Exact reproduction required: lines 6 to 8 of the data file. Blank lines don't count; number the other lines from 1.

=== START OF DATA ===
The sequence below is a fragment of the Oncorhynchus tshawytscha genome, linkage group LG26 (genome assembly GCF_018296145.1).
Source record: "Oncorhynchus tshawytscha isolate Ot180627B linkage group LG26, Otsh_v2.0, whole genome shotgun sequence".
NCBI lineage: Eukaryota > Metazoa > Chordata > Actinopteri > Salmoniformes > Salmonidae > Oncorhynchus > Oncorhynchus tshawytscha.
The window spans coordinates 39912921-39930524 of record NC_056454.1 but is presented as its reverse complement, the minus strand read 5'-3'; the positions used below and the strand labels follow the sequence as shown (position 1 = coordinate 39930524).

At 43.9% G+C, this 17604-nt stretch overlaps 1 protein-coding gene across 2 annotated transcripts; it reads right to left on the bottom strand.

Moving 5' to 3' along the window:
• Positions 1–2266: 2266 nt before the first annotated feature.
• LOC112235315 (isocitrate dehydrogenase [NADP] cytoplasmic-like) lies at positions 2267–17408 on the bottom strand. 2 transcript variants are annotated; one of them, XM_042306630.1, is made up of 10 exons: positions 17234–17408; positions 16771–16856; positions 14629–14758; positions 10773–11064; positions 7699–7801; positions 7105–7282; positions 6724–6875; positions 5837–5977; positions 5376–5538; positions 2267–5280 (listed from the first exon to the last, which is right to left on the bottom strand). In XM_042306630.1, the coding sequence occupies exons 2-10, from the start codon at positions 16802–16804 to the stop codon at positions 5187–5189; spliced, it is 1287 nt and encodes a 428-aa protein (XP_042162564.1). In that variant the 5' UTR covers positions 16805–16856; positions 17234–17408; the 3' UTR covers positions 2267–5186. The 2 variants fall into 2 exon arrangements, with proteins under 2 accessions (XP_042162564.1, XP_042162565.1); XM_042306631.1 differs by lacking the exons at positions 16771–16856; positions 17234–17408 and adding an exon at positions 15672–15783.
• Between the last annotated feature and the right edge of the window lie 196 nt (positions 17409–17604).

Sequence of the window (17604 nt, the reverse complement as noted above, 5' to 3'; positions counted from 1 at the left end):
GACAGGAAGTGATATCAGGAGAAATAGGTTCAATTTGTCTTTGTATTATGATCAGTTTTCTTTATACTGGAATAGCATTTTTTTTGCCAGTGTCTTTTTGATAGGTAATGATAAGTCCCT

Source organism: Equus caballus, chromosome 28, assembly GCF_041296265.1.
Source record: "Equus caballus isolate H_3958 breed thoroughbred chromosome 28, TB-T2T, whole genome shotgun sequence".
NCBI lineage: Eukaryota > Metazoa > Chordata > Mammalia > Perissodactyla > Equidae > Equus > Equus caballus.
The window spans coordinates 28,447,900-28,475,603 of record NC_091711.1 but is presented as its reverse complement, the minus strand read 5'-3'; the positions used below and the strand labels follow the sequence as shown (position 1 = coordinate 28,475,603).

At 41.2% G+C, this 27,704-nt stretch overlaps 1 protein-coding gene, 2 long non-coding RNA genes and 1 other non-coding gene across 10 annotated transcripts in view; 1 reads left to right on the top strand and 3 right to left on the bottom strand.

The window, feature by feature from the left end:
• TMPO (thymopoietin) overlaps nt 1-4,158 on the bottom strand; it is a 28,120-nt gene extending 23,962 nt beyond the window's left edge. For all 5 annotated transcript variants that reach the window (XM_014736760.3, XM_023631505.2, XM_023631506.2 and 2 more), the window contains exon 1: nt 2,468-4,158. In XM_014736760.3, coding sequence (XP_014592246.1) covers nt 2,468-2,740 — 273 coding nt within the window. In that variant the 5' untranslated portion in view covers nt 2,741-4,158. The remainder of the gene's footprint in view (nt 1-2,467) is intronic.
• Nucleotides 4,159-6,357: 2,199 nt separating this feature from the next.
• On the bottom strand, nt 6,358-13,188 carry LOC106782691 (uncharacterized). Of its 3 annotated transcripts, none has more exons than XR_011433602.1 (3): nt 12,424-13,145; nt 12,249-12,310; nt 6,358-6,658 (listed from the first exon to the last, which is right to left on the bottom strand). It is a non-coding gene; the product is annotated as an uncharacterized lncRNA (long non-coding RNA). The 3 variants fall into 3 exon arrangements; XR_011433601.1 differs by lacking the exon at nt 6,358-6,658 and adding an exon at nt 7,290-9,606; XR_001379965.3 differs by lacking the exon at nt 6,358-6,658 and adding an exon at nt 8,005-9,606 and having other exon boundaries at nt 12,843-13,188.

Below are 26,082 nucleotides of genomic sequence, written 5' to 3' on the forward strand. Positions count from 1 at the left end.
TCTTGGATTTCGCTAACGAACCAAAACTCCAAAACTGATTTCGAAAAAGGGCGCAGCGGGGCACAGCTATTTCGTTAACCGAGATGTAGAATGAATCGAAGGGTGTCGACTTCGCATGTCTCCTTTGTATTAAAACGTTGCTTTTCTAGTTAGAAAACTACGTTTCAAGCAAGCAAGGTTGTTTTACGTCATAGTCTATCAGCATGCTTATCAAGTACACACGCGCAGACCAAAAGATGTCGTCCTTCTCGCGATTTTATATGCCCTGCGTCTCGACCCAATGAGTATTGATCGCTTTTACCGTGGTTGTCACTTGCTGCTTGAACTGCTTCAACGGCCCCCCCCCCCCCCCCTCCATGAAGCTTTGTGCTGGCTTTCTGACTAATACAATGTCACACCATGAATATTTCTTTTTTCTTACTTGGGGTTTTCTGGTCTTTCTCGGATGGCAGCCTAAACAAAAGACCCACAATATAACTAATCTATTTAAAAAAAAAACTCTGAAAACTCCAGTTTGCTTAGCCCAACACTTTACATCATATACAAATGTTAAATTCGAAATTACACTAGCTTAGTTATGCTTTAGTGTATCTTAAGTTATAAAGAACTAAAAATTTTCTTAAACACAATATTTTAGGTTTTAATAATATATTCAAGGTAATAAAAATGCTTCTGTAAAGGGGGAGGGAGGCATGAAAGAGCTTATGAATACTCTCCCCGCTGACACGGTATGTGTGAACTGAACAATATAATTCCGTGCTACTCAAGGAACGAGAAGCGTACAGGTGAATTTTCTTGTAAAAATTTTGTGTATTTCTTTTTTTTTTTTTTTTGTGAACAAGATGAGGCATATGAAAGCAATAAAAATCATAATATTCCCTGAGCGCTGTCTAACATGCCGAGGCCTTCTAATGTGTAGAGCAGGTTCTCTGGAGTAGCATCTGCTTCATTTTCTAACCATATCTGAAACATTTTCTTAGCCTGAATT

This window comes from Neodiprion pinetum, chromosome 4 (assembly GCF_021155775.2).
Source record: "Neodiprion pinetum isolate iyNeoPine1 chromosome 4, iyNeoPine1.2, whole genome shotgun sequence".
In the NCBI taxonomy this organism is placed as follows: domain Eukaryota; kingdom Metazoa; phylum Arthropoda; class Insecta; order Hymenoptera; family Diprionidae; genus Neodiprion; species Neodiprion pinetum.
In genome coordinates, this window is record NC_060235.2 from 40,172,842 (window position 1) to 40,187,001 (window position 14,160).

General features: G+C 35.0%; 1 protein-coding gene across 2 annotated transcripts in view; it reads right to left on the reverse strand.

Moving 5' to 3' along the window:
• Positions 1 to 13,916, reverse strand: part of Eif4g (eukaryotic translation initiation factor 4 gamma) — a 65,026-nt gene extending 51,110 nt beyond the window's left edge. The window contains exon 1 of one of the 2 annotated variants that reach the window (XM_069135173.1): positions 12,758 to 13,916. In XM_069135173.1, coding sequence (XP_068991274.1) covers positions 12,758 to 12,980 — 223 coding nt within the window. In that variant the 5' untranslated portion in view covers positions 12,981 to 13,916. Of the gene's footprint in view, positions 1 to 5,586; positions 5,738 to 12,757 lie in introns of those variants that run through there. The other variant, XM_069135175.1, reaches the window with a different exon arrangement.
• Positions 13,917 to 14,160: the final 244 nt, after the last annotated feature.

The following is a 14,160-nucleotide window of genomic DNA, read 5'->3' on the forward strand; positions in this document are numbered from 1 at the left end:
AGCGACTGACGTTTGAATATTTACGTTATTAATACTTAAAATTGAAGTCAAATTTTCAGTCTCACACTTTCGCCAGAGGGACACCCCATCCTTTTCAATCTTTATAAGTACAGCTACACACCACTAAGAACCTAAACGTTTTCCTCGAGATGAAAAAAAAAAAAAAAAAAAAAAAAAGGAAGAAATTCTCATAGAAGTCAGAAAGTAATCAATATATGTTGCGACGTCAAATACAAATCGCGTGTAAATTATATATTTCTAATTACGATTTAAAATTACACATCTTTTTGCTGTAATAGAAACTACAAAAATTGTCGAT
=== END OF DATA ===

Moving 5' to 3' along the window:
• Positions 1–2266: 2266 nt before the first annotated feature.
• LOC112235315 (isocitrate dehydrogenase [NADP] cytoplasmic-like) lies at positions 2267–17408 on the bottom strand. 2 transcript variants are annotated; one of them, XM_042306630.1, is made up of 10 exons: positions 17234–17408; positions 16771–16856; positions 14629–14758; positions 10773–11064; positions 7699–7801; positions 7105–7282; positions 6724–6875; positions 5837–5977; positions 5376–5538; positions 2267–5280 (listed from the first exon to the last, which is right to left on the bottom strand). In XM_042306630.1, the coding sequence occupies exons 2-10, from the start codon at positions 16802–16804 to the stop codon at positions 5187–5189; spliced, it is 1287 nt and encodes a 428-aa protein (XP_042162564.1). In that variant the 5' UTR covers positions 16805–16856; positions 17234–17408; the 3' UTR covers positions 2267–5186. The 2 variants fall into 2 exon arrangements, with proteins under 2 accessions (XP_042162564.1, XP_042162565.1); XM_042306631.1 differs by lacking the exons at positions 16771–16856; positions 17234–17408 and adding an exon at positions 15672–15783.